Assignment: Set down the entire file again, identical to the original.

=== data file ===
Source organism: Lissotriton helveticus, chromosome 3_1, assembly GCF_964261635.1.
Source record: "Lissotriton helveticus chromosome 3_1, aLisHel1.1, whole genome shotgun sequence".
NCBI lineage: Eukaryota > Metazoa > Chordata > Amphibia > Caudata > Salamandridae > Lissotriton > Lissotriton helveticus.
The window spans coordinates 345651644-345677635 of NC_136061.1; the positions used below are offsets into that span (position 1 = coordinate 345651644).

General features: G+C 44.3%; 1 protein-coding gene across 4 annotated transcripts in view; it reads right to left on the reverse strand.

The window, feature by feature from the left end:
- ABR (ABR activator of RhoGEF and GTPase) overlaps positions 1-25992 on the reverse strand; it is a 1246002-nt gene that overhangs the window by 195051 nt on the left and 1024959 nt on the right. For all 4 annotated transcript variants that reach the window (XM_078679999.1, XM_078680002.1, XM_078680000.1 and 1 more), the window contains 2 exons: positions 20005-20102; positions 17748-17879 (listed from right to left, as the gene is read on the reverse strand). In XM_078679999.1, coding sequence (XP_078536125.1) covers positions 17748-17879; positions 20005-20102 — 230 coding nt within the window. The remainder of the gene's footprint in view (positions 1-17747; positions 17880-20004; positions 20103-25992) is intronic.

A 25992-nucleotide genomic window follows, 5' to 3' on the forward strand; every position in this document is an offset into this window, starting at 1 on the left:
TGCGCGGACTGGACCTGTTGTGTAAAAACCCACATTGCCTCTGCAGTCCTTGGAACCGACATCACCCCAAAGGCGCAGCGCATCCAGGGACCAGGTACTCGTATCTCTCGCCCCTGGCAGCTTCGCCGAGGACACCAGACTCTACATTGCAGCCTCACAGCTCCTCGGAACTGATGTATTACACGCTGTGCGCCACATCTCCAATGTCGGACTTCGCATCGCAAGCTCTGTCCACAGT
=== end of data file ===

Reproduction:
Source organism: Lissotriton helveticus, chromosome 3_1, assembly GCF_964261635.1.
Source record: "Lissotriton helveticus chromosome 3_1, aLisHel1.1, whole genome shotgun sequence".
NCBI lineage: Eukaryota > Metazoa > Chordata > Amphibia > Caudata > Salamandridae > Lissotriton > Lissotriton helveticus.
The window spans coordinates 345651644-345677635 of NC_136061.1; the positions used below are offsets into that span (position 1 = coordinate 345651644).

General features: G+C 44.3%; 1 protein-coding gene across 4 annotated transcripts in view; it reads right to left on the reverse strand.

The window, feature by feature from the left end:
- ABR (ABR activator of RhoGEF and GTPase) overlaps positions 1-25992 on the reverse strand; it is a 1246002-nt gene that overhangs the window by 195051 nt on the left and 1024959 nt on the right. For all 4 annotated transcript variants that reach the window (XM_078679999.1, XM_078680002.1, XM_078680000.1 and 1 more), the window contains 2 exons: positions 20005-20102; positions 17748-17879 (listed from right to left, as the gene is read on the reverse strand). In XM_078679999.1, coding sequence (XP_078536125.1) covers positions 17748-17879; positions 20005-20102 — 230 coding nt within the window. The remainder of the gene's footprint in view (positions 1-17747; positions 17880-20004; positions 20103-25992) is intronic.

A 25992-nucleotide genomic window follows, 5' to 3' on the forward strand; every position in this document is an offset into this window, starting at 1 on the left:
TGCGCGGACTGGACCTGTTGTGTAAAAACCCACATTGCCTCTGCAGTCCTTGGAACCGACATCACCCCAAAGGCGCAGCGCATCCAGGGACCAGGTACTCGTATCTCTCGCCCCTGGCAGCTTCGCCGAGGACACCAGACTCTACATTGCAGCCTCACAGCTCCTCGGAACTGATGTATTACACGCTGTGCGCCACATCTCCAATGTCGGACTTCGCATCGCAAGCTCTGTCCACAGT